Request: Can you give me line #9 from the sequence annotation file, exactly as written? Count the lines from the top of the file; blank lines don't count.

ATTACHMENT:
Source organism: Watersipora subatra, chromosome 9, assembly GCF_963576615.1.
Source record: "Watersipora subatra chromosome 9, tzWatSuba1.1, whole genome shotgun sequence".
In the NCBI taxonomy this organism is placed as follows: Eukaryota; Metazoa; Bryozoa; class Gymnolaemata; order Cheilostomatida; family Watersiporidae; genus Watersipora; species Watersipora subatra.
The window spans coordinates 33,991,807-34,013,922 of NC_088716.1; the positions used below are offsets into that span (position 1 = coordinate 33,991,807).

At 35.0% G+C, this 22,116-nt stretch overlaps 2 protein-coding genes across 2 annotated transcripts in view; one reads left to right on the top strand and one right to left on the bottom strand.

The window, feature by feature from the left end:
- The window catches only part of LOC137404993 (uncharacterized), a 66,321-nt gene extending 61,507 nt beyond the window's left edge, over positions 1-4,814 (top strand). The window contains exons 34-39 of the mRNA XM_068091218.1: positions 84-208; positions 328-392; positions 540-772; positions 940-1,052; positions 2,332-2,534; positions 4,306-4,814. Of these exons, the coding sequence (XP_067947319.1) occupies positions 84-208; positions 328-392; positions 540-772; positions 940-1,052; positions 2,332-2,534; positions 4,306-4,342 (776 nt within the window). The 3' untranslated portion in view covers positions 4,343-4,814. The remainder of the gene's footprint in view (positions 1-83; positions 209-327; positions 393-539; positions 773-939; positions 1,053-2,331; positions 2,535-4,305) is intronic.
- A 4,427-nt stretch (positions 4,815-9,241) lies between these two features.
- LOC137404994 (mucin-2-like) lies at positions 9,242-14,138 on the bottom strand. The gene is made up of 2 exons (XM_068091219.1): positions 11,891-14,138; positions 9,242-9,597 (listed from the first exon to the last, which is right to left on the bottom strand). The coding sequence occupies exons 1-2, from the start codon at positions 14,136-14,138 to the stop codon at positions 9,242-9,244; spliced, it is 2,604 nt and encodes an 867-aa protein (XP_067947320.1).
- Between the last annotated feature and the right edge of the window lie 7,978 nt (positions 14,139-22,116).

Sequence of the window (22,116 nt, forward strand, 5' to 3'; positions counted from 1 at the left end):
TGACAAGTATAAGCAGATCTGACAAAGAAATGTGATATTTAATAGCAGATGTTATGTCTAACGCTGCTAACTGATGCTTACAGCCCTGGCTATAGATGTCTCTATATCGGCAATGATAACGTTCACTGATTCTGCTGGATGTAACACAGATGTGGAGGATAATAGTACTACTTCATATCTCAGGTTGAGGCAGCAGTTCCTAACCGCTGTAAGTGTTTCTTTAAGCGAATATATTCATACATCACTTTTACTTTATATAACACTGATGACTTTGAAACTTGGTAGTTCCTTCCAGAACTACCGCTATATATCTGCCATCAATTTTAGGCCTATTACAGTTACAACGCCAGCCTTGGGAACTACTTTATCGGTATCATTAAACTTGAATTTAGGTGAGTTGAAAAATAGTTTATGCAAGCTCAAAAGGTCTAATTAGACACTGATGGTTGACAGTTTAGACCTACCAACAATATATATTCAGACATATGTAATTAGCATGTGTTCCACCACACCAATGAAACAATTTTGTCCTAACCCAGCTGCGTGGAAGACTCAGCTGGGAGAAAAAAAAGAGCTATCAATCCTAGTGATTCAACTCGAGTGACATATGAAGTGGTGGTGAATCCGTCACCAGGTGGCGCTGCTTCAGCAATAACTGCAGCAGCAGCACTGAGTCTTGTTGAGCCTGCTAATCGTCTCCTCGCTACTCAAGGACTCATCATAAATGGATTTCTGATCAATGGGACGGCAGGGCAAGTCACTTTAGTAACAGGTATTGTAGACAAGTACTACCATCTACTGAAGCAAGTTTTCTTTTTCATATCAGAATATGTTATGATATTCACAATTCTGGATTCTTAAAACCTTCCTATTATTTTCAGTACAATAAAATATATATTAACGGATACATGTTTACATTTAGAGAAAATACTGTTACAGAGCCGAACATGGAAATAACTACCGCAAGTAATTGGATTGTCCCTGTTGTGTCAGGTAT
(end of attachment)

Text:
- LOC137404994 (mucin-2-like) lies at positions 9,242-14,138 on the bottom strand. The gene is made up of 2 exons (XM_068091219.1): positions 11,891-14,138; positions 9,242-9,597 (listed from the first exon to the last, which is right to left on the bottom strand). The coding sequence occupies exons 1-2, from the start codon at positions 14,136-14,138 to the stop codon at positions 9,242-9,244; spliced, it is 2,604 nt and encodes an 867-aa protein (XP_067947320.1).